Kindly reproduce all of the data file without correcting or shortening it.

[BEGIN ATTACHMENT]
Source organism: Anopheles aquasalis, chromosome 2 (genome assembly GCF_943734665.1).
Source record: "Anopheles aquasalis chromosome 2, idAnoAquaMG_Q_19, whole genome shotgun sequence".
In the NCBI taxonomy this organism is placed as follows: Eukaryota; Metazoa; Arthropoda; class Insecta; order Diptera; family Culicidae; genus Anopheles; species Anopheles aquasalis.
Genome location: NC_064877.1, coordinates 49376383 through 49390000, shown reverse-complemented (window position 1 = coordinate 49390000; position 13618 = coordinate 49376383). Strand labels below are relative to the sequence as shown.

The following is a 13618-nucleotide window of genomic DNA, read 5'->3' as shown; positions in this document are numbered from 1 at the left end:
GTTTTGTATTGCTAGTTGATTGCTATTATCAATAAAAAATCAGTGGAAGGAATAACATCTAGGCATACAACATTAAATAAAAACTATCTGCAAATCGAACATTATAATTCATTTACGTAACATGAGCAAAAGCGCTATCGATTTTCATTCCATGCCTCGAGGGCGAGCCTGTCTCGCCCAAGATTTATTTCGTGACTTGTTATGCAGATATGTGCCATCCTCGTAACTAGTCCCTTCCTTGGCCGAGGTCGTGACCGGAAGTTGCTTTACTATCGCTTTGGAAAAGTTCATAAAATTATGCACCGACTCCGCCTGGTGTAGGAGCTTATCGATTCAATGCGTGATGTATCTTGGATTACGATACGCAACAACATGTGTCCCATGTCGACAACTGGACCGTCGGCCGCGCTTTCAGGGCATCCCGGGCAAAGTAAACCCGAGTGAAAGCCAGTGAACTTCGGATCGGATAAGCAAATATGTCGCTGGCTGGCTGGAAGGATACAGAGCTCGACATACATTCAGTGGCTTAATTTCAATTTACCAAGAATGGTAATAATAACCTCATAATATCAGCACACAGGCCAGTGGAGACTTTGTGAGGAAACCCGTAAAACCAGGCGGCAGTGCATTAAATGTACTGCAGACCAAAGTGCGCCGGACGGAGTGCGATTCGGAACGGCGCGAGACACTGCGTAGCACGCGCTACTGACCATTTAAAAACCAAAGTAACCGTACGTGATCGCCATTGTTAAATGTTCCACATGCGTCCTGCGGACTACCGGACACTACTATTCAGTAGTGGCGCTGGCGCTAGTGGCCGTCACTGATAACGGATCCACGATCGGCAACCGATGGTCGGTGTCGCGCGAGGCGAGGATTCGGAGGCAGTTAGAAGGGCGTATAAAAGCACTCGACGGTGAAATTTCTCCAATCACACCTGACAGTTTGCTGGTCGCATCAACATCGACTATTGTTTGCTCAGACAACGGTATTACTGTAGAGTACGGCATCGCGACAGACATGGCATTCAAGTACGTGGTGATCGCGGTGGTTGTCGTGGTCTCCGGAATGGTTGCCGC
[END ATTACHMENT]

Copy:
Source organism: Anopheles aquasalis, chromosome 2 (genome assembly GCF_943734665.1).
Source record: "Anopheles aquasalis chromosome 2, idAnoAquaMG_Q_19, whole genome shotgun sequence".
In the NCBI taxonomy this organism is placed as follows: Eukaryota; Metazoa; Arthropoda; class Insecta; order Diptera; family Culicidae; genus Anopheles; species Anopheles aquasalis.
Genome location: NC_064877.1, coordinates 49376383 through 49390000, shown reverse-complemented (window position 1 = coordinate 49390000; position 13618 = coordinate 49376383). Strand labels below are relative to the sequence as shown.

The following is a 13618-nucleotide window of genomic DNA, read 5'->3' as shown; positions in this document are numbered from 1 at the left end:
GTTTTGTATTGCTAGTTGATTGCTATTATCAATAAAAAATCAGTGGAAGGAATAACATCTAGGCATACAACATTAAATAAAAACTATCTGCAAATCGAACATTATAATTCATTTACGTAACATGAGCAAAAGCGCTATCGATTTTCATTCCATGCCTCGAGGGCGAGCCTGTCTCGCCCAAGATTTATTTCGTGACTTGTTATGCAGATATGTGCCATCCTCGTAACTAGTCCCTTCCTTGGCCGAGGTCGTGACCGGAAGTTGCTTTACTATCGCTTTGGAAAAGTTCATAAAATTATGCACCGACTCCGCCTGGTGTAGGAGCTTATCGATTCAATGCGTGATGTATCTTGGATTACGATACGCAACAACATGTGTCCCATGTCGACAACTGGACCGTCGGCCGCGCTTTCAGGGCATCCCGGGCAAAGTAAACCCGAGTGAAAGCCAGTGAACTTCGGATCGGATAAGCAAATATGTCGCTGGCTGGCTGGAAGGATACAGAGCTCGACATACATTCAGTGGCTTAATTTCAATTTACCAAGAATGGTAATAATAACCTCATAATATCAGCACACAGGCCAGTGGAGACTTTGTGAGGAAACCCGTAAAACCAGGCGGCAGTGCATTAAATGTACTGCAGACCAAAGTGCGCCGGACGGAGTGCGATTCGGAACGGCGCGAGACACTGCGTAGCACGCGCTACTGACCATTTAAAAACCAAAGTAACCGTACGTGATCGCCATTGTTAAATGTTCCACATGCGTCCTGCGGACTACCGGACACTACTATTCAGTAGTGGCGCTGGCGCTAGTGGCCGTCACTGATAACGGATCCACGATCGGCAACCGATGGTCGGTGTCGCGCGAGGCGAGGATTCGGAGGCAGTTAGAAGGGCGTATAAAAGCACTCGACGGTGAAATTTCTCCAATCACACCTGACAGTTTGCTGGTCGCATCAACATCGACTATTGTTTGCTCAGACAACGGTATTACTGTAGAGTACGGCATCGCGACAGACATGGCATTCAAGTACGTGGTGATCGCGGTGGTTGTCGTGGTCTCCGGAATGGTTGCCGC